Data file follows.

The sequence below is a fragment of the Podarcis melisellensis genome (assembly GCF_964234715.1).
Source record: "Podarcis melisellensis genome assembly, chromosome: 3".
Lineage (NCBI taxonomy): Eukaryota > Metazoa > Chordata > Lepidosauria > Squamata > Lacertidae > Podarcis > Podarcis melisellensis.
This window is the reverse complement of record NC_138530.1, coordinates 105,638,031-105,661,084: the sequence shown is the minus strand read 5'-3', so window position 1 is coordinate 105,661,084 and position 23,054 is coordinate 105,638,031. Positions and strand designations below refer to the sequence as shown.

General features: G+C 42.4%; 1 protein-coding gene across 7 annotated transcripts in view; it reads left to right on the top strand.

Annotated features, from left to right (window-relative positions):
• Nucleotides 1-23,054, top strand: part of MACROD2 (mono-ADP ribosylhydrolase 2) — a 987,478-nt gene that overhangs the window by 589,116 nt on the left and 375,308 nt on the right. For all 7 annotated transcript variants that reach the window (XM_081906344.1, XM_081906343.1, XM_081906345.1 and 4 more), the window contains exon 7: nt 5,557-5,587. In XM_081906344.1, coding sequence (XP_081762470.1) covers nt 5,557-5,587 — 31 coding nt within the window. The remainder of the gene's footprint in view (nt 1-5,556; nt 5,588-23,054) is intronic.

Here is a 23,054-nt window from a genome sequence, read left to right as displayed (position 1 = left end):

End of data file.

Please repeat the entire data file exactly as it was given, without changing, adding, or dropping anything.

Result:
The sequence below is a fragment of the Podarcis melisellensis genome (assembly GCF_964234715.1).
Source record: "Podarcis melisellensis genome assembly, chromosome: 3".
Lineage (NCBI taxonomy): Eukaryota > Metazoa > Chordata > Lepidosauria > Squamata > Lacertidae > Podarcis > Podarcis melisellensis.
This window is the reverse complement of record NC_138530.1, coordinates 105,638,031-105,661,084: the sequence shown is the minus strand read 5'-3', so window position 1 is coordinate 105,661,084 and position 23,054 is coordinate 105,638,031. Positions and strand designations below refer to the sequence as shown.

General features: G+C 42.4%; 1 protein-coding gene across 7 annotated transcripts in view; it reads left to right on the top strand.

Annotated features, from left to right (window-relative positions):
• Nucleotides 1-23,054, top strand: part of MACROD2 (mono-ADP ribosylhydrolase 2) — a 987,478-nt gene that overhangs the window by 589,116 nt on the left and 375,308 nt on the right. For all 7 annotated transcript variants that reach the window (XM_081906344.1, XM_081906343.1, XM_081906345.1 and 4 more), the window contains exon 7: nt 5,557-5,587. In XM_081906344.1, coding sequence (XP_081762470.1) covers nt 5,557-5,587 — 31 coding nt within the window. The remainder of the gene's footprint in view (nt 1-5,556; nt 5,588-23,054) is intronic.

Here is a 23,054-nt window from a genome sequence, read left to right as displayed (position 1 = left end):